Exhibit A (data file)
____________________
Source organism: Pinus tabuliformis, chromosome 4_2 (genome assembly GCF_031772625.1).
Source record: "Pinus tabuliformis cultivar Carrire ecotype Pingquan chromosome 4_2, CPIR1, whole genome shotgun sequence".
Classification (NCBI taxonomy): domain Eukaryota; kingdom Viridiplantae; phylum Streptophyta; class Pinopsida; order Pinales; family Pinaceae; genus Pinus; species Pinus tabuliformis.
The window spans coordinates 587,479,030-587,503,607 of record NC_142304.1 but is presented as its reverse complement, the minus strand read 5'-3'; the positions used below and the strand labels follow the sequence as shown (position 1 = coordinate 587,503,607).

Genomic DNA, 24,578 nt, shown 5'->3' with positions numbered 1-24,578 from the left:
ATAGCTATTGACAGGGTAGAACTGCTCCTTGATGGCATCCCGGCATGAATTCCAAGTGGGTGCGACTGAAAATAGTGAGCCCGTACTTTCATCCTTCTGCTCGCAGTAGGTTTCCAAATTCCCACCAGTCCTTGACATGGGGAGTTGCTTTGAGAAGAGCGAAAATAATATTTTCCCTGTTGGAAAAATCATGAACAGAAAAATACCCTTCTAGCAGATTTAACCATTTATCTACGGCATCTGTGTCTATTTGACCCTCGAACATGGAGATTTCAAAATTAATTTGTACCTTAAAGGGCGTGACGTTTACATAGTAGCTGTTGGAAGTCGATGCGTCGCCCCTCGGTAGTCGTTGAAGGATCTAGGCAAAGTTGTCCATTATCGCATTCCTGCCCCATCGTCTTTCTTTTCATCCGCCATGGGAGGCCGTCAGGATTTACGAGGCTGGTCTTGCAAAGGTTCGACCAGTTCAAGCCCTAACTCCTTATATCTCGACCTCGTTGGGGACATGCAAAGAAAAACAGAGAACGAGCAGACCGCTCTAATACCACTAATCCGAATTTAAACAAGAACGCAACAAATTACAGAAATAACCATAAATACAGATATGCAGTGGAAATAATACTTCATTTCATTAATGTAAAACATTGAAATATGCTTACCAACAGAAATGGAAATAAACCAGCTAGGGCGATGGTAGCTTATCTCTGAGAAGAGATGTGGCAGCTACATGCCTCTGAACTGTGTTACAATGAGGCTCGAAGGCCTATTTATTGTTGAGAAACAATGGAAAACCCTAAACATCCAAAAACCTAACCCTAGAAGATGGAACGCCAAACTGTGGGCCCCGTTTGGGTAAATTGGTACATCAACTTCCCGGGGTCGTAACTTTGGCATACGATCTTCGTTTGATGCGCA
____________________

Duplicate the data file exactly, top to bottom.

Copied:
Source organism: Pinus tabuliformis, chromosome 4_2 (genome assembly GCF_031772625.1).
Source record: "Pinus tabuliformis cultivar Carrire ecotype Pingquan chromosome 4_2, CPIR1, whole genome shotgun sequence".
Classification (NCBI taxonomy): domain Eukaryota; kingdom Viridiplantae; phylum Streptophyta; class Pinopsida; order Pinales; family Pinaceae; genus Pinus; species Pinus tabuliformis.
The window spans coordinates 587,479,030-587,503,607 of record NC_142304.1 but is presented as its reverse complement, the minus strand read 5'-3'; the positions used below and the strand labels follow the sequence as shown (position 1 = coordinate 587,503,607).

Genomic DNA, 24,578 nt, shown 5'->3' with positions numbered 1-24,578 from the left:
ATAGCTATTGACAGGGTAGAACTGCTCCTTGATGGCATCCCGGCATGAATTCCAAGTGGGTGCGACTGAAAATAGTGAGCCCGTACTTTCATCCTTCTGCTCGCAGTAGGTTTCCAAATTCCCACCAGTCCTTGACATGGGGAGTTGCTTTGAGAAGAGCGAAAATAATATTTTCCCTGTTGGAAAAATCATGAACAGAAAAATACCCTTCTAGCAGATTTAACCATTTATCTACGGCATCTGTGTCTATTTGACCCTCGAACATGGAGATTTCAAAATTAATTTGTACCTTAAAGGGCGTGACGTTTACATAGTAGCTGTTGGAAGTCGATGCGTCGCCCCTCGGTAGTCGTTGAAGGATCTAGGCAAAGTTGTCCATTATCGCATTCCTGCCCCATCGTCTTTCTTTTCATCCGCCATGGGAGGCCGTCAGGATTTACGAGGCTGGTCTTGCAAAGGTTCGACCAGTTCAAGCCCTAACTCCTTATATCTCGACCTCGTTGGGGACATGCAAAGAAAAACAGAGAACGAGCAGACCGCTCTAATACCACTAATCCGAATTTAAACAAGAACGCAACAAATTACAGAAATAACCATAAATACAGATATGCAGTGGAAATAATACTTCATTTCATTAATGTAAAACATTGAAATATGCTTACCAACAGAAATGGAAATAAACCAGCTAGGGCGATGGTAGCTTATCTCTGAGAAGAGATGTGGCAGCTACATGCCTCTGAACTGTGTTACAATGAGGCTCGAAGGCCTATTTATTGTTGAGAAACAATGGAAAACCCTAAACATCCAAAAACCTAACCCTAGAAGATGGAACGCCAAACTGTGGGCCCCGTTTGGGTAAATTGGTACATCAACTTCCCGGGGTCGTAACTTTGGCATACGATCTTCGTTTGATGCGCA